I am sure there are other things that could be added here,

  4. February 14, 2012 4:32 pm

    thanks for those excellent additional thoughts/amendments, they are right on.

    Michael: The point about obsessing over a thing called “God’s will” is a very intriguing one. I know what you mean, and want to think about that more.

    Blayne: I wish I had more time to go into the area of community self-deception. You are right. I think this kind of pseudo-community can happen both in the form of “outdoing each other with encouragement” (great line) and in the form of what I’ll call conjuring up the usual guilt according to party lines. In either case, over time, there really isn’t that regular gathering to come under the Word afresh.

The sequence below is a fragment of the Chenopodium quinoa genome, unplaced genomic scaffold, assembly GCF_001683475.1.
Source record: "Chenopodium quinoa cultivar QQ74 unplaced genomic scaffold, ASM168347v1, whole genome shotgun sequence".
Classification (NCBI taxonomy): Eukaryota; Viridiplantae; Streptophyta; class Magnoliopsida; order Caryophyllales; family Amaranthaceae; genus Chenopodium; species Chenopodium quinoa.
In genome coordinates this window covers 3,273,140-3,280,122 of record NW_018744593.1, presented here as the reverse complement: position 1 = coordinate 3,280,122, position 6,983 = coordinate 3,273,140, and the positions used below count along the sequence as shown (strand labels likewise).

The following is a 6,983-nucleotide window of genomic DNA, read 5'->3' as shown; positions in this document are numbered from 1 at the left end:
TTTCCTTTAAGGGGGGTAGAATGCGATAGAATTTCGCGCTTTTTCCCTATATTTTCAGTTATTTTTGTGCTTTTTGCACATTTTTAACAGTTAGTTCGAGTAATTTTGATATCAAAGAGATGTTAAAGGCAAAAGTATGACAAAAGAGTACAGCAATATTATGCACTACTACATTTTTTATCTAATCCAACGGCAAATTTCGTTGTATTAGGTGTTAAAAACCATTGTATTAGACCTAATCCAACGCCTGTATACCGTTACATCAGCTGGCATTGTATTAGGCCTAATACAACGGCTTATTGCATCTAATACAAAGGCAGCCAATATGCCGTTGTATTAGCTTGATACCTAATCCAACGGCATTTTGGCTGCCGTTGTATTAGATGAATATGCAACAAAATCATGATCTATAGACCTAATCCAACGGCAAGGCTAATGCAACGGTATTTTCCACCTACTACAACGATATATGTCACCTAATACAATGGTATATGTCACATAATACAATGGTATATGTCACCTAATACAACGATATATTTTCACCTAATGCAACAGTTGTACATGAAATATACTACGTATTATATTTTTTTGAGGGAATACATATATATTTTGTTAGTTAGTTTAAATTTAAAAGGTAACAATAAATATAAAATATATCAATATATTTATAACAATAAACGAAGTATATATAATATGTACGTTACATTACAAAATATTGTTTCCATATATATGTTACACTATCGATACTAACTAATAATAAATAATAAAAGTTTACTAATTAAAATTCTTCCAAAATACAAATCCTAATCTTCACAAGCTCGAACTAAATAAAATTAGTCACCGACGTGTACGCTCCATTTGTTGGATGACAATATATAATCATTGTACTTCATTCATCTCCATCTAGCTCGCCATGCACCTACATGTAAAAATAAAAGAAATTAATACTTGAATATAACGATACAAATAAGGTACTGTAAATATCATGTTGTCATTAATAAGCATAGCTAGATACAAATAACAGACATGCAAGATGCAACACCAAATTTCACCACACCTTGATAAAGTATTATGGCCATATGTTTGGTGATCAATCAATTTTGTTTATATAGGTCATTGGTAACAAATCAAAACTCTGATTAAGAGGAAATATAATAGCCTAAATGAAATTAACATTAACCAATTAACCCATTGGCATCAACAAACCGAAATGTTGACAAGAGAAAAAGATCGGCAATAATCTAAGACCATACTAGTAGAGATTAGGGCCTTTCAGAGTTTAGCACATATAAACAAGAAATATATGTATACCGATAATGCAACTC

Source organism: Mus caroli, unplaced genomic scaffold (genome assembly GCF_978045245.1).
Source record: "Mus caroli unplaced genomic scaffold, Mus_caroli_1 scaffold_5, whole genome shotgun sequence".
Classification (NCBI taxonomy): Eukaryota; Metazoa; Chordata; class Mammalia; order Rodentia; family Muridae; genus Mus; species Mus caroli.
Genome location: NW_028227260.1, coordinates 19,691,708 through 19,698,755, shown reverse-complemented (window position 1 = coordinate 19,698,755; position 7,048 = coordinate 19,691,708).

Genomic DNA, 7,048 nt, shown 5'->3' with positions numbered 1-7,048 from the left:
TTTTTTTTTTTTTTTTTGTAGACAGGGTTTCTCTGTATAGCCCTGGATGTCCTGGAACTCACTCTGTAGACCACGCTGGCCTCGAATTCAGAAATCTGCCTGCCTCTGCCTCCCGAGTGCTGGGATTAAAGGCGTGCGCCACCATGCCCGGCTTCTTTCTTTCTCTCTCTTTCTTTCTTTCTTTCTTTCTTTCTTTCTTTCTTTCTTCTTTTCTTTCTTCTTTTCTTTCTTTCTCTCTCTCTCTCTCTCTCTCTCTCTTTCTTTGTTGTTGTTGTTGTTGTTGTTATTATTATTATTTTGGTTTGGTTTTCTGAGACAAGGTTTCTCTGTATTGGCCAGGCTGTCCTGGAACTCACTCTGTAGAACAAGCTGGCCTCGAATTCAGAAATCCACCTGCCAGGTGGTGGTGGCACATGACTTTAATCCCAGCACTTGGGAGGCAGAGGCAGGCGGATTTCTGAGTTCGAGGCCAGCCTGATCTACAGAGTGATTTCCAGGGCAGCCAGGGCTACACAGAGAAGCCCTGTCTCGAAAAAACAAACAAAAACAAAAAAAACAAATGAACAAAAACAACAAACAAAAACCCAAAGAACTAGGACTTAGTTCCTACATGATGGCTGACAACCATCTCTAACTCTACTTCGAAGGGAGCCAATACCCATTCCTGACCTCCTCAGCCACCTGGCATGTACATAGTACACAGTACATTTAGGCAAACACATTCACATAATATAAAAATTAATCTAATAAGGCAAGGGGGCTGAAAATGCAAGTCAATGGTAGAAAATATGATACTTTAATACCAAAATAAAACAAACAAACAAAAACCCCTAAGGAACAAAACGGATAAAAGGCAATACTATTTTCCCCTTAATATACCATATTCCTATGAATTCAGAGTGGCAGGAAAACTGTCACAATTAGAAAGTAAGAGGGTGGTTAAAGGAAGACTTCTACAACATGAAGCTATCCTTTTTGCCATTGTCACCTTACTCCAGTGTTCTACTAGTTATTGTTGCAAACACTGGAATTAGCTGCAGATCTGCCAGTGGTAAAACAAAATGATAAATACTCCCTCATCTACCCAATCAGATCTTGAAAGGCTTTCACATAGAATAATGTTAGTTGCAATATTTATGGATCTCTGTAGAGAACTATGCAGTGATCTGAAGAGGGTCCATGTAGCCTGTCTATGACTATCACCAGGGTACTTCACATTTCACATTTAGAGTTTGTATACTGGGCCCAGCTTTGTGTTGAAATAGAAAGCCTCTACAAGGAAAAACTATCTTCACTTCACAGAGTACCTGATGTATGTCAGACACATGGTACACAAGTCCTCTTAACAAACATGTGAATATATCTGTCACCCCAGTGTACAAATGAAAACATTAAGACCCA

I’m intrigued about where we are to find the courage for true community. Or maybe I wonder what else is needed besides that. For instance, it seems that often times even the pastors (let alone the laity) who have a vision for this true community will have a tough time going there -not always for a lack of courage but moreso for a lack of, I don’t know, trust and mutuality? To illustrate: Sometimes I have noticed that when a person in the small group or behind a pulpit really takes steps to at least personally receive the truth “naked” and speak the truth that may unsettle, then that person is immediately looked upon by the rest as a person to help and pity rather than join in a new kind of accountable listening to God. In other words, though they may shift the ecclesial paradigm, they are still heard according to the old one, and are looked at in a patronizing way – as if they are faltering in the face of the “holiness” criterion or losing their firm grasp on the “Scripture principle” criterion.